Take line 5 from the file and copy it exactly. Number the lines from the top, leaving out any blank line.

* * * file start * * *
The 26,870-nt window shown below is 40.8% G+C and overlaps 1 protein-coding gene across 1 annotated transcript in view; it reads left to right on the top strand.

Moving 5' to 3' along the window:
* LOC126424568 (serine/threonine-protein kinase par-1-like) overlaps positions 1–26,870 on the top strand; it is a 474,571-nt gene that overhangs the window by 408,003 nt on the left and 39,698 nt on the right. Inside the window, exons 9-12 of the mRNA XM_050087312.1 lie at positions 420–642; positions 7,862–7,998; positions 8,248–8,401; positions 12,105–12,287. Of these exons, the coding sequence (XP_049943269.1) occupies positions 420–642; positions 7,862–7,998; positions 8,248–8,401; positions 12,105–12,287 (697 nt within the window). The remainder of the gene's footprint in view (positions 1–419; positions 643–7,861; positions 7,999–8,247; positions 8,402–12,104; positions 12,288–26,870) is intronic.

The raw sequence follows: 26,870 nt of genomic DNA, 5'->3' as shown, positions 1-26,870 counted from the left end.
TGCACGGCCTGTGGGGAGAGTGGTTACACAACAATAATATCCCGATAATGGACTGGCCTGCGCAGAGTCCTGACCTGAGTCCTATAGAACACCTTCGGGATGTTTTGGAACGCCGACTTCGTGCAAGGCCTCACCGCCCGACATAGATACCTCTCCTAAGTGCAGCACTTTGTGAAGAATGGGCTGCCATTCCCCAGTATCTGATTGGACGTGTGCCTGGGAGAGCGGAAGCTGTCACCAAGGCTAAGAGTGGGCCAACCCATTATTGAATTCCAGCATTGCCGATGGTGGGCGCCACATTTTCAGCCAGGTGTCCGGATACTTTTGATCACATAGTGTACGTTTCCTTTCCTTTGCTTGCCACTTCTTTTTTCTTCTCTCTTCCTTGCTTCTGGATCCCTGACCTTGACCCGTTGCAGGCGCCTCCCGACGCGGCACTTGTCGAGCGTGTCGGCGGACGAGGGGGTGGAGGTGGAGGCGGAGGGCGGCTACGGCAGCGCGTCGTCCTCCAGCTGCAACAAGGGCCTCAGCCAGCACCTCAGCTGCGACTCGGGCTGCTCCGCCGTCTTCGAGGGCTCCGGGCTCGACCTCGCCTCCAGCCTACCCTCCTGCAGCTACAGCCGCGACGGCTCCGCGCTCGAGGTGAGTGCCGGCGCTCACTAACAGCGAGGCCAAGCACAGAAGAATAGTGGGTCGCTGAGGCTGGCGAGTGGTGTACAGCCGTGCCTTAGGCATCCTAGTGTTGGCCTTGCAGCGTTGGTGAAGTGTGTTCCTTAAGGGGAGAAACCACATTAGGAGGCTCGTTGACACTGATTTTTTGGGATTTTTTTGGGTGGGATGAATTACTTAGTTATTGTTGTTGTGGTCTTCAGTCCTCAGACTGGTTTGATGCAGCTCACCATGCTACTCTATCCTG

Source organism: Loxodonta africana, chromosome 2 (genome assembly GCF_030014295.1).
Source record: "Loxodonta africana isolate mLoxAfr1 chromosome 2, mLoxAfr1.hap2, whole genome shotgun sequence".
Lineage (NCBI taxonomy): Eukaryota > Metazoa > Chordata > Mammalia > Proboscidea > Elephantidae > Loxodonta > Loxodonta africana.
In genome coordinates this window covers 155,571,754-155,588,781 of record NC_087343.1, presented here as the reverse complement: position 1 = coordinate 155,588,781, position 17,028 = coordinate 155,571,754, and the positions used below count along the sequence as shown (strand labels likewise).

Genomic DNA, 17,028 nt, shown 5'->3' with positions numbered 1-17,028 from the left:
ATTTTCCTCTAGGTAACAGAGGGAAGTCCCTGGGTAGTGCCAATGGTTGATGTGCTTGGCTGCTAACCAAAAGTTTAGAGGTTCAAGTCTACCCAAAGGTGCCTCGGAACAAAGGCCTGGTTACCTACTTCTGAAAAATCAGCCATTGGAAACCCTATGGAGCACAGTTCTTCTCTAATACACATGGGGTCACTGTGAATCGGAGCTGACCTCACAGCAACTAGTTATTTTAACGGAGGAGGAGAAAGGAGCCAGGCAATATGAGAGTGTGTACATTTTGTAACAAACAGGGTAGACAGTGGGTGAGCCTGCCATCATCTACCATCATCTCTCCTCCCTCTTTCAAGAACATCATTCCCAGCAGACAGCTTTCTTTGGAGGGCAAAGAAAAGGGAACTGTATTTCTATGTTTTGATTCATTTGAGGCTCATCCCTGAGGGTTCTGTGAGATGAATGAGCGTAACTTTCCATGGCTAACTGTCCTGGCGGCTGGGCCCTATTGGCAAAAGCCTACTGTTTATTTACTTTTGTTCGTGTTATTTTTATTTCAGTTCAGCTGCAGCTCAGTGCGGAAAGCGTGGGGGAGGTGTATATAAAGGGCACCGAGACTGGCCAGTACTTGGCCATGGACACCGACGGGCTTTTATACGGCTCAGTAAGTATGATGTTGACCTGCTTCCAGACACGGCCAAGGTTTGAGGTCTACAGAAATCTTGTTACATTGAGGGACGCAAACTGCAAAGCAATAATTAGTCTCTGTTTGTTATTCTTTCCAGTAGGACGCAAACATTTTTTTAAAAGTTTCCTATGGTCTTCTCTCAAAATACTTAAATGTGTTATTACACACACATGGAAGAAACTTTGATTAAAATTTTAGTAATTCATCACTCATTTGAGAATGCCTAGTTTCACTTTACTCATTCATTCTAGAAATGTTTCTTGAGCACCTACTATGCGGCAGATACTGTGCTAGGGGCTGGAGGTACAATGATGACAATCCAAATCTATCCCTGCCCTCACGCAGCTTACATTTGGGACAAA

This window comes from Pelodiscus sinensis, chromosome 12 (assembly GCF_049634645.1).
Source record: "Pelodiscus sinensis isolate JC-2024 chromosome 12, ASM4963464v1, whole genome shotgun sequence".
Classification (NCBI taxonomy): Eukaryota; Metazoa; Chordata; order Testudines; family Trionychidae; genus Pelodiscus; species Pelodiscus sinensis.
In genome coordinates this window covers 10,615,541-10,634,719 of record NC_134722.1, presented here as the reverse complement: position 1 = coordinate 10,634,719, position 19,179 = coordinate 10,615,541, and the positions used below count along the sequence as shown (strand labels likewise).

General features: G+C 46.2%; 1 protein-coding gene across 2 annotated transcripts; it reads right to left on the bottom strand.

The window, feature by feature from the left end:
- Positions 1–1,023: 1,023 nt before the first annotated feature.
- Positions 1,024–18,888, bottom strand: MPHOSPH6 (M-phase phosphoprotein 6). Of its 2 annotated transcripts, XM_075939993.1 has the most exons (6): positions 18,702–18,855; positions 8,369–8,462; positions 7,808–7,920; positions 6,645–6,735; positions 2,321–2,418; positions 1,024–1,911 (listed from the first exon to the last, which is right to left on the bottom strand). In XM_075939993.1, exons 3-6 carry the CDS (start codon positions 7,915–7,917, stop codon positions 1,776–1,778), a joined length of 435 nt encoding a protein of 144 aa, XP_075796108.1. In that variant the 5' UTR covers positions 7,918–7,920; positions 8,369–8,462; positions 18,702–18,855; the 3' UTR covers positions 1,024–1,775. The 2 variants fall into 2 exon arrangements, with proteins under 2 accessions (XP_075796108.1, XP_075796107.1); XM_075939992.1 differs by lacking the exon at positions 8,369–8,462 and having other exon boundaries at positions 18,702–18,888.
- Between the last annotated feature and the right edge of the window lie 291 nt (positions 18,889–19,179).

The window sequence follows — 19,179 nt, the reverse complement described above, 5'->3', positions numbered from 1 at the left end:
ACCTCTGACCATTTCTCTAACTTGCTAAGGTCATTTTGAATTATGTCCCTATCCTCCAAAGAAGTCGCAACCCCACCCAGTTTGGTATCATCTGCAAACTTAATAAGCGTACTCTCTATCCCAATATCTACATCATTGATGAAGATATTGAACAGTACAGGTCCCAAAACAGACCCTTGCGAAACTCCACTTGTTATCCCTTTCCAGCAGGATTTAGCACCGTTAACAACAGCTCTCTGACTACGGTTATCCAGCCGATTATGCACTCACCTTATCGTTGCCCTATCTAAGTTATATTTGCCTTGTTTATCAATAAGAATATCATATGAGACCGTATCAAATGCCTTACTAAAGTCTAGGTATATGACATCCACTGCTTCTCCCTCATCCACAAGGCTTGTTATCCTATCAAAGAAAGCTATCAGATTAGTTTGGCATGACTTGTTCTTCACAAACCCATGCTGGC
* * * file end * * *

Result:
TGCACGGCCTGTGGGGAGAGTGGTTACACAACAATAATATCCCGATAATGGACTGGCCTGCGCAGAGTCCTGACCTGAGTCCTATAGAACACCTTCGGGATGTTTTGGAACGCCGACTTCGTGCAAGGCCTCACCGCCCGACATAGATACCTCTCCTAAGTGCAGCACTTTGTGAAGAATGGGCTGCCATTCCCCAGTATCTGATTGGACGTGTGCCTGGGAGAGCGGAAGCTGTCACCAAGGCTAAGAGTGGGCCAACCCATTATTGAATTCCAGCATTGCCGATGGTGGGCGCCACATTTTCAGCCAGGTGTCCGGATACTTTTGATCACATAGTGTACGTTTCCTTTCCTTTGCTTGCCACTTCTTTTTTCTTCTCTCTTCCTTGCTTCTGGATCCCTGACCTTGACCCGTTGCAGGCGCCTCCCGACGCGGCACTTGTCGAGCGTGTCGGCGGACGAGGGGGTGGAGGTGGAGGCGGAGGGCGGCTACGGCAGCGCGTCGTCCTCCAGCTGCAACAAGGGCCTCAGCCAGCACCTCAGCTGCGACTCGGGCTGCTCCGCCGTCTTCGAGGGCTCCGGGCTCGACCTCGCCTCCAGCCTACCCTCCTGCAGCTACAGCCGCGACGGCTCCGCGCTCGAGGTGAGTGCCGGCGCTCACTAACAGCGAGGCCAAGCACAGAAGAATAGTGGGTCGCTGAGGCTGGCGAGTGGTGTACAGCCGTGCCTTAGGCATCCTAGTGTTGGCCTTGCAGCGTTGGTGAAGTGTGTTCCTTAAGGGGAGAAACCACATTAGGAGGCTCGTTGACACTGATTTTTTGGGATTTTTTTGGGTGGGATGAATTACTTAGTTATTGTTGTTGTGGTCTTCAGTCCTCAGACTGGTTTGATGCAGCTCACCATGCTACTCTATCCTG